Re: Dub version

2019-08-08 Thread Andre Pany via Digitalmars-d-learn
On Friday, 9 August 2019 at 01:36:43 UTC, greatsam4sure wrote: On Friday, 9 August 2019 at 01:18:12 UTC, Elronnd wrote: Dub add is not supported in dub 1.11.0 Use 'dub fetch'. dub fetch dub Fetching dub 1.16.0... Please note that you need to use `dub run ` or add it to dependencies of

Re: Dub version

2019-08-08 Thread greatsam4sure via Digitalmars-d-learn
On Friday, 9 August 2019 at 01:18:12 UTC, Elronnd wrote: Dub add is not supported in dub 1.11.0 Use 'dub fetch'. dub fetch dub Fetching dub 1.16.0... Please note that you need to use `dub run ` or add it to dependencies of your package to actually use/run it. dub does not do actual

Re: Dub version

2019-08-08 Thread Elronnd via Digitalmars-d-learn
Dub add is not supported in dub 1.11.0 Use 'dub fetch'.

Dub version

2019-08-08 Thread GreatSam4sure via Digitalmars-d-learn
Which version of dub support dub add library name? Dub add is not supported in dub 1.11.0 Besides I could not run rdmd on my windows 10 core i7. It days this app cannot run on this machine What is the way out? Where can I get window binary for dub that is higher than dub 1.11.0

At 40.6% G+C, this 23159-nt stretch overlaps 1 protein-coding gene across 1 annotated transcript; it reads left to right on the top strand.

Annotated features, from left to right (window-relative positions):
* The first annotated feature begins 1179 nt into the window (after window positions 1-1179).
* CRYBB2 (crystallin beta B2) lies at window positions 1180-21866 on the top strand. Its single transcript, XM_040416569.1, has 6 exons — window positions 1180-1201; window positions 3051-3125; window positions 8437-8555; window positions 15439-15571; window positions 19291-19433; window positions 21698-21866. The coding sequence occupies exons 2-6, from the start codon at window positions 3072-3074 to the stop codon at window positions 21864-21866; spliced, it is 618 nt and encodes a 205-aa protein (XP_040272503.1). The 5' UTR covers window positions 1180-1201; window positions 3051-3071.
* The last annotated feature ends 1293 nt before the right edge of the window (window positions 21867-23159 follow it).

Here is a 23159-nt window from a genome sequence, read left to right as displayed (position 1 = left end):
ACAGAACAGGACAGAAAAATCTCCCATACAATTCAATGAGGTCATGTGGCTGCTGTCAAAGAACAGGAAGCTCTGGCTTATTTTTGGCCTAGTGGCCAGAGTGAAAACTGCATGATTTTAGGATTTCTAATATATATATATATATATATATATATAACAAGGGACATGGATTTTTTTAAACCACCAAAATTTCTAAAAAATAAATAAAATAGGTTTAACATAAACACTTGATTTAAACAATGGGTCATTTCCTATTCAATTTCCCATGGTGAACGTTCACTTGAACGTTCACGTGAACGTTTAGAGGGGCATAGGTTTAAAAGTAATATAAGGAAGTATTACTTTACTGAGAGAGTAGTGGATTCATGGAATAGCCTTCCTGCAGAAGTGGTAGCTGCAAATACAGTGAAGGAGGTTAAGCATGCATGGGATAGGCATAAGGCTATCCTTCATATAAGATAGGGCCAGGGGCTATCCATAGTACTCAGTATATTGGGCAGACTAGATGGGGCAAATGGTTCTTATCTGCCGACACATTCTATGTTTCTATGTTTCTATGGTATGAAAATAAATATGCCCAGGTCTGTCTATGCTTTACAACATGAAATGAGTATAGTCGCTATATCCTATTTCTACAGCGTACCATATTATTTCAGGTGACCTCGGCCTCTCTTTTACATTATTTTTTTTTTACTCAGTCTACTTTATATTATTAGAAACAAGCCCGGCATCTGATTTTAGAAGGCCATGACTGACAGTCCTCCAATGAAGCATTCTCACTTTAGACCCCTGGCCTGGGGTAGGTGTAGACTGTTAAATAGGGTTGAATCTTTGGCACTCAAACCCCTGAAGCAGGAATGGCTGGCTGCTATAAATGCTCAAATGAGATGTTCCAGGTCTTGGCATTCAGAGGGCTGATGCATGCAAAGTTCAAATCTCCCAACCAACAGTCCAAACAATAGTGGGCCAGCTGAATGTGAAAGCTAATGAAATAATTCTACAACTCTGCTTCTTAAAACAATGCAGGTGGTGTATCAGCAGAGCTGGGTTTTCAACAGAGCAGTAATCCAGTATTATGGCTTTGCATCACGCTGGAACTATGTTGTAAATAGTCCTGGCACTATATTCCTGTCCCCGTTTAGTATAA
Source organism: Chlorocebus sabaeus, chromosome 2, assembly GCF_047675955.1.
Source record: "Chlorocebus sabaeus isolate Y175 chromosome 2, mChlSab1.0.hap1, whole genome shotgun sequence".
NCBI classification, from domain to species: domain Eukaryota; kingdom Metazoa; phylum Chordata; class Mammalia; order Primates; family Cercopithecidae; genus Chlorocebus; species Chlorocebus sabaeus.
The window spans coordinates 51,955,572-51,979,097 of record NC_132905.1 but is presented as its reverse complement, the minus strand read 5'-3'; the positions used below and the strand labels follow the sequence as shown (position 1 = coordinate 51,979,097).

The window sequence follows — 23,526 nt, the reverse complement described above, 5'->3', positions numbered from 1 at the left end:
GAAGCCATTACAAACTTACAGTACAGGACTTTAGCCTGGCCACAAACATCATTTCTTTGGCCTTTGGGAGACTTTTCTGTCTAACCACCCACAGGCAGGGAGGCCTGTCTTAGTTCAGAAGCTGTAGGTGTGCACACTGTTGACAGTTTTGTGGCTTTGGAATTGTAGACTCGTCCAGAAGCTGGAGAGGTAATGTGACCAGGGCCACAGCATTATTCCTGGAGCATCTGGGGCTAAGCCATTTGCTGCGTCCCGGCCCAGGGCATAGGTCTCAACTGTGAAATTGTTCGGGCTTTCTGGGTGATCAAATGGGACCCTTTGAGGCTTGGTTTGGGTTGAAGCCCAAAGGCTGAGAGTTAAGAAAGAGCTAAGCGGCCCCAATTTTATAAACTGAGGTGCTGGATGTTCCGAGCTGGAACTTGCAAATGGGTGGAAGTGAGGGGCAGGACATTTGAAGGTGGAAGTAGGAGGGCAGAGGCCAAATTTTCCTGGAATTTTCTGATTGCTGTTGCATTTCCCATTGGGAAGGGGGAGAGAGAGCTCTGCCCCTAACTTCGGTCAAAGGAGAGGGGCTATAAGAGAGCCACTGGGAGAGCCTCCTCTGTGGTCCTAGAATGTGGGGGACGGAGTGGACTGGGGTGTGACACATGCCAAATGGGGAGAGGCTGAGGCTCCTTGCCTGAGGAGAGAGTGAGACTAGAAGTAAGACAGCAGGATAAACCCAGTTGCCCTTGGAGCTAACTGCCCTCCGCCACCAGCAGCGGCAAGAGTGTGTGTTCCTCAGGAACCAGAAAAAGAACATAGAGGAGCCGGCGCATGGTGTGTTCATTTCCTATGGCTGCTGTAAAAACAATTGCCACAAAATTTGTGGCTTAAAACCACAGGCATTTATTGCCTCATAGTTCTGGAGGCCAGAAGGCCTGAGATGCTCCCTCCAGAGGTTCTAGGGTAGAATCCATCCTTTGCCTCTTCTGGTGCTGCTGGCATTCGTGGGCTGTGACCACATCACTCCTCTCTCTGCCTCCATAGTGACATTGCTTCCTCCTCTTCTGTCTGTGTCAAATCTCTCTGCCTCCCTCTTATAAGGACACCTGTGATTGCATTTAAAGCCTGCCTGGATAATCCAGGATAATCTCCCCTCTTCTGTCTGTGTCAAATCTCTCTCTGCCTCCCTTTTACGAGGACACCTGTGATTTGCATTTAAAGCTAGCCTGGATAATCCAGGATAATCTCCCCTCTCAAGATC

Re: Module static constructor doesn't work?

2019-08-08 Thread Andrey Zherikov via Digitalmars-d-learn
On Thursday, 8 August 2019 at 16:04:33 UTC, a11e99z wrote: On Thursday, 8 August 2019 at 14:55:37 UTC, Andrey Zherikov wrote: I have the following code: // main.d int main() { import std.stdio; writeln("hello"); return 0; } But if I create library from lib.d first and then link it

Re: LNK4255 warning - should I be concerned?

2019-08-08 Thread DanielG via Digitalmars-d-learn
(Maybe I should add: this is on DMD 2.086.0, Windows 10)

LNK4255 warning - should I be concerned?

2019-08-08 Thread DanielG via Digitalmars-d-learn
"warning LNK4255: library contain multiple objects of the same name; linking object as if no debug info" Is there some way to get more detail about this warning? Might help to know which objects ... My program is working fine now, but is this going to cause problems later on? Like when I

Re: Module static constructor doesn't work?

2019-08-08 Thread kinke via Digitalmars-d-learn
On Thursday, 8 August 2019 at 14:55:37 UTC, Andrey Zherikov wrote: But if I create library from lib.d first and then link it with main.d then ctor/dtor are not called: For this to work as expected, the `lib.obj` object file needs to be linked into the final executable. As main.d doesn't need

Re: Private variables accessible from outside class

2019-08-08 Thread ag0aep6g via Digitalmars-d-learn
On 08.08.19 18:03, Drobet wrote: Then why does it in the tour say that it can only be "seen by Integer"? https://tour.dlang.org/tour/en/basics/classes That's an error in the tour.

Re: Private variables accessible from outside class

2019-08-08 Thread Drobet via Digitalmars-d-learn
On Thursday, 8 August 2019 at 15:53:13 UTC, Zoadian wrote: private means module private in D. see: https://dlang.org/spec/attribute.html#visibility_attributes Then why does it in the tour say that it can only be "seen by Integer"? https://tour.dlang.org/tour/en/basics/classes